Tuesday, March 15, 2016

Seeing What Good Looks Like

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EPRI Videos Help Power Plant Workers Make Best Practices Second Nature

At the H.F. Lee Energy Complex in North Carolina, an engineer radios to a technician to switch to “Pump Alpha” in the power plant’s steam turbine generator. Because of the plant’s deafening whine, the technician hears “Pump Bravo” and repeats that to the engineer. “No sir, that’s not correct,” the engineer replies. After another exchange, the technician correctly repeats “Pump Alpha.” Such word-for-word repetition of instructions, known in the power industry as three-way communication, avoids a potential crisis from deploying the wrong pump.

This scene was captured on video by a team of filmmakers led by EPRI’s Operations Management and Technology Program. It is typical of daily interactions at power plants across the country, and it is now part of a video series: What Does_____Look Like. EPRI is producing the videos to illustrate best practices in power plants. Ranging from 3 to 5 minutes long, they are shot at EPRI member sites to supplement and distill knowledge from thousands of pages of EPRI technical manuals.

Learning by Seeing

Neva Espinoza, EPRI’s Director for Power Plant Components and Processes, saw the need for the videos during a two-week power plant assessment, when she and her team were discussing best practices with plant personnel. “I realized that many early-career workers just starting out in power plants have only a rough sense of what certain practices are supposed to look like and could benefit from visual examples of these practices performed well,” she said. Veteran workers are retiring, she noted, and new workers—more accustomed to learning from tablets or other digital devices—have to get up to speed quickly.

Espinoza’s team chose the video topics based on EPRI member interest, with each video strictly adhering to power plant best practices described in EPRI’s written guidelines. Power plant operations and maintenance personnel created the scripts, ensuring that the scenes and dialogue were technically accurate, understandable, and applicable to plant operations nationwide.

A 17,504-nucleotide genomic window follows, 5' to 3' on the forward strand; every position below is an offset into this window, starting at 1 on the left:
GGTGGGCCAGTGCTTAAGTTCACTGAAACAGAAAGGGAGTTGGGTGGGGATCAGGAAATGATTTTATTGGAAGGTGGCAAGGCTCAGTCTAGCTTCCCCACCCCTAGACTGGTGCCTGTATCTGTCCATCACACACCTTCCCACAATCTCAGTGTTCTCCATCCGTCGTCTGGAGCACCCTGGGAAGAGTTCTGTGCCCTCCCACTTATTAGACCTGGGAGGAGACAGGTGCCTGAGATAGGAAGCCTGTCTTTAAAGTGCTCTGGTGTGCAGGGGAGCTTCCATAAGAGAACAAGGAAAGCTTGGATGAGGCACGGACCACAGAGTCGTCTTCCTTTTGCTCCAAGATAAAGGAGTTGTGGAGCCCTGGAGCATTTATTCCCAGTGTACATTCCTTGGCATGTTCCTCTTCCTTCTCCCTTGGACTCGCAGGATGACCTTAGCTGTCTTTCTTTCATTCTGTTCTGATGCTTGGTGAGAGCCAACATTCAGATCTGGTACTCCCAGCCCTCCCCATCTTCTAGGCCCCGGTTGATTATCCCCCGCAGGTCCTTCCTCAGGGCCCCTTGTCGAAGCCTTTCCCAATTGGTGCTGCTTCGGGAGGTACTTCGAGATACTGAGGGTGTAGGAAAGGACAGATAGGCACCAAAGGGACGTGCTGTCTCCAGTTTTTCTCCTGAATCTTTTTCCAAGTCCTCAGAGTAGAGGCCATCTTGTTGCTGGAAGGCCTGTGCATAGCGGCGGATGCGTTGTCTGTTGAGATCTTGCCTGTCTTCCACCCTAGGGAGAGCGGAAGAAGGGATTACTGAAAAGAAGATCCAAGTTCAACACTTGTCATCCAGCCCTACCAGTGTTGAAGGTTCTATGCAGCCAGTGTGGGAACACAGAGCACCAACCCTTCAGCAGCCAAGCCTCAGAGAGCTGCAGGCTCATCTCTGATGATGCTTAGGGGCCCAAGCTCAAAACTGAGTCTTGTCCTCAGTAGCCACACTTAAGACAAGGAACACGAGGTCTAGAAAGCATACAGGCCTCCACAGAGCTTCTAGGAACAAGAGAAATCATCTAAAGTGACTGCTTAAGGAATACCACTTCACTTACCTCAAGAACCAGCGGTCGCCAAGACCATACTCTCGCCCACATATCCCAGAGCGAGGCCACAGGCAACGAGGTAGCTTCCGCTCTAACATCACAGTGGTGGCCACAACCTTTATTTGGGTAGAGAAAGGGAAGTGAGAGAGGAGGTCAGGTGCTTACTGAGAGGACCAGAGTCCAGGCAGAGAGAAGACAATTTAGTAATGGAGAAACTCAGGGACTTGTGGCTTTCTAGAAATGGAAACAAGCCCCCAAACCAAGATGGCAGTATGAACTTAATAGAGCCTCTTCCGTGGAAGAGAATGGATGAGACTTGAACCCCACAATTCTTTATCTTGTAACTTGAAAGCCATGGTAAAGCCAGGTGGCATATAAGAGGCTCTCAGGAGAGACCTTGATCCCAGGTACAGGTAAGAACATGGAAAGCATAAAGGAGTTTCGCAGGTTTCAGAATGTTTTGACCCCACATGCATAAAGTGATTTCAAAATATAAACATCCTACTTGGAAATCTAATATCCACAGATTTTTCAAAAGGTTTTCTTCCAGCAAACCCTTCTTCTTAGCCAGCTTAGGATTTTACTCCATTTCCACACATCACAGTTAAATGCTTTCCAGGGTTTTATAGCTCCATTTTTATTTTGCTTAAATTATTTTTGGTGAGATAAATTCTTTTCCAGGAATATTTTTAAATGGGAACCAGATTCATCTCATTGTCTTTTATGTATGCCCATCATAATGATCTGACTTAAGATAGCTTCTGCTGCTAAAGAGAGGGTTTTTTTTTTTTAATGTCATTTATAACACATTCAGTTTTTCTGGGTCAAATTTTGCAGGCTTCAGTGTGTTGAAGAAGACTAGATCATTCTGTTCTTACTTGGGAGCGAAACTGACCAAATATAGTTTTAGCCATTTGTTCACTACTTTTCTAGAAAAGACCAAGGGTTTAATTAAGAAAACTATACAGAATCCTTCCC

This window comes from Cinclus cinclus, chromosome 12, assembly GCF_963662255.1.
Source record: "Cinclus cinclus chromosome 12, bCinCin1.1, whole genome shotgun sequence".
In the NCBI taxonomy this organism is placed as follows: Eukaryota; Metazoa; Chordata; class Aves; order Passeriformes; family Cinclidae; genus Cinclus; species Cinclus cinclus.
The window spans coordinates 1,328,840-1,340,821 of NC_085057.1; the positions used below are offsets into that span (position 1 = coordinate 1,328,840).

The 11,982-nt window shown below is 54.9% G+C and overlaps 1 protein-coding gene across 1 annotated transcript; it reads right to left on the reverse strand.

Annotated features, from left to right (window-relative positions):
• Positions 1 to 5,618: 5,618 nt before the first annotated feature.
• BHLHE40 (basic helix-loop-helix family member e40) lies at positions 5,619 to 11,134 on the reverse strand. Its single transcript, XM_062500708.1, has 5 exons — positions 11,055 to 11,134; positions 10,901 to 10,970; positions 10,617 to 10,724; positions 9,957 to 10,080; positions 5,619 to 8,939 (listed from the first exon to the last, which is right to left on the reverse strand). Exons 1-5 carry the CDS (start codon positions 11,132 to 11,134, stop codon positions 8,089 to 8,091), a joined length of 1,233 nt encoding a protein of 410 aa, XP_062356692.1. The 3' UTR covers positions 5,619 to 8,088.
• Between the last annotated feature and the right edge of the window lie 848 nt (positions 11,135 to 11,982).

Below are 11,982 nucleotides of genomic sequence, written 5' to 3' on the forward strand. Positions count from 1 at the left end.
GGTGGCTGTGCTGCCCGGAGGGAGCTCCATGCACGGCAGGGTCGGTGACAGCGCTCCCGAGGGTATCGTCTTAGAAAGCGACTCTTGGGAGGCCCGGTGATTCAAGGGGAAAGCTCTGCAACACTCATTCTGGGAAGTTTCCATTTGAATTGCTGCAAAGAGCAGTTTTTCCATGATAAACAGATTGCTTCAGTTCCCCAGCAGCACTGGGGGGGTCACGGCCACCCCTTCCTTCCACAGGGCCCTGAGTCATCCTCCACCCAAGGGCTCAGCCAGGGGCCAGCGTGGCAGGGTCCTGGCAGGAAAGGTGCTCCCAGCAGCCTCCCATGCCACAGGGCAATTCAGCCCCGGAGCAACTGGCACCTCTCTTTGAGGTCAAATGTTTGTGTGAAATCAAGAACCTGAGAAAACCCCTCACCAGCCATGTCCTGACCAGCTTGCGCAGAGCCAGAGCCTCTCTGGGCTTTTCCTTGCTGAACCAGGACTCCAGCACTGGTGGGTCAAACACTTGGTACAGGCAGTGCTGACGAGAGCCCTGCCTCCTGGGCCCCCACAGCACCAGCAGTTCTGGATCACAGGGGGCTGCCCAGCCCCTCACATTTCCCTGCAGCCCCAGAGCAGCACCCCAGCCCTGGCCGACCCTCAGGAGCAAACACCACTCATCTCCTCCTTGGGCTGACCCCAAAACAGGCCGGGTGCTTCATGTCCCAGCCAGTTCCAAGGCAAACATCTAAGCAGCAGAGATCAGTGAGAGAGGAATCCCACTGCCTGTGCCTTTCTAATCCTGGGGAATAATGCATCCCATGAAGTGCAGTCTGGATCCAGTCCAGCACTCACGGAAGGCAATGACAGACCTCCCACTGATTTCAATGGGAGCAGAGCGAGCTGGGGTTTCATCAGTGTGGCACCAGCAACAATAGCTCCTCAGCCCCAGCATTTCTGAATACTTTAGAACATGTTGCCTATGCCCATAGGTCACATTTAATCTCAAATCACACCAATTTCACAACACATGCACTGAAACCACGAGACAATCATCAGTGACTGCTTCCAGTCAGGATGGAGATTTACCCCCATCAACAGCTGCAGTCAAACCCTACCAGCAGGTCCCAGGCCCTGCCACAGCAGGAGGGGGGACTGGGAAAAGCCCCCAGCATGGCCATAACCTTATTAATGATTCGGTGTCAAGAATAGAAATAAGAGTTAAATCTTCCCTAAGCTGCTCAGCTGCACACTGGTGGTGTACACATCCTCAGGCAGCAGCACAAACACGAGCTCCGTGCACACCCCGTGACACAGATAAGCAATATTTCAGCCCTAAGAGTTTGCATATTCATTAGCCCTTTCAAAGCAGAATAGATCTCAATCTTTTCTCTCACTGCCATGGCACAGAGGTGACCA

“Seeing what something looks like is very different from reading a hundred-page technical report on what it looks like,” said Espinoza. “New workers often lack the experience needed to absorb all the information in reports, and they rarely have the opportunity to travel to sites where they can observe best practices in use. After they watch the videos, these practices can become second nature. It’s a very effective way to transfer our R&D to our members.”

The videos cover topics such as having a questioning attitude and conducting a pre-job brief (see box at end of article). In one video, the narrator explains the STAR method (stop, think, act, review) for self-checks. After the narration, a worker demonstrates the procedure, saying each step out loud as he does it. When a coworker interrupts him, he restarts the procedure as best practices dictate.

“I was an operator before coming to EPRI, and I know that sometimes you feel silly doing these procedures,” said Espinoza. “But they have a huge impact on successful power plant operations if you implement them well.”

Some plant managers have incorporated the videos into their initial and requalification training sessions, while others have posted them online so that their staff can learn from them at their own pace.

Upcoming Video Projects

In 2015 at South Carolina Electric & Gas facilities, EPRI filmed a video series focusing on “lockout/tagout” safety procedures to ensure that potentially hazardous machines and power sources are properly turned off. The films are in production, including Spanish-subtitled versions. Discussions are underway for a third film series in 2016. “As long as EPRI members are getting value out of these videos, we’ll continue to build this video library,” said Espinoza.

EPRI Technical Experts:

Neva Espinoza

What Does____Look Like: A Video Series

Communication Techniques: Emphasizes the importance of clear, concise communication at a work site and explains how workers can use three-way communication and the phonetic alphabet to reduce mistakes.

Independent Verification: Explains the process of independent verification, in which two engineers working independently and at different times use self-checking techniques to confirm the condition of a component.

Peer Check: Shows how two engineers—one performing the action, the second observing—can help reduce errors.

Pre-Job Brief: Shows the steps of a pre-job brief—a meeting in which supervisors and workers discuss preparation, tasks, potential risks, and consequences.

Questioning Attitude: Explains what it means to have a questioning attitude and reveals the importance of paying attention to unusual situations (for example, water on a plant floor).

Self-Check: Shows how self-checks can help workers focus on tasks and explains when, where, and how they should be performed.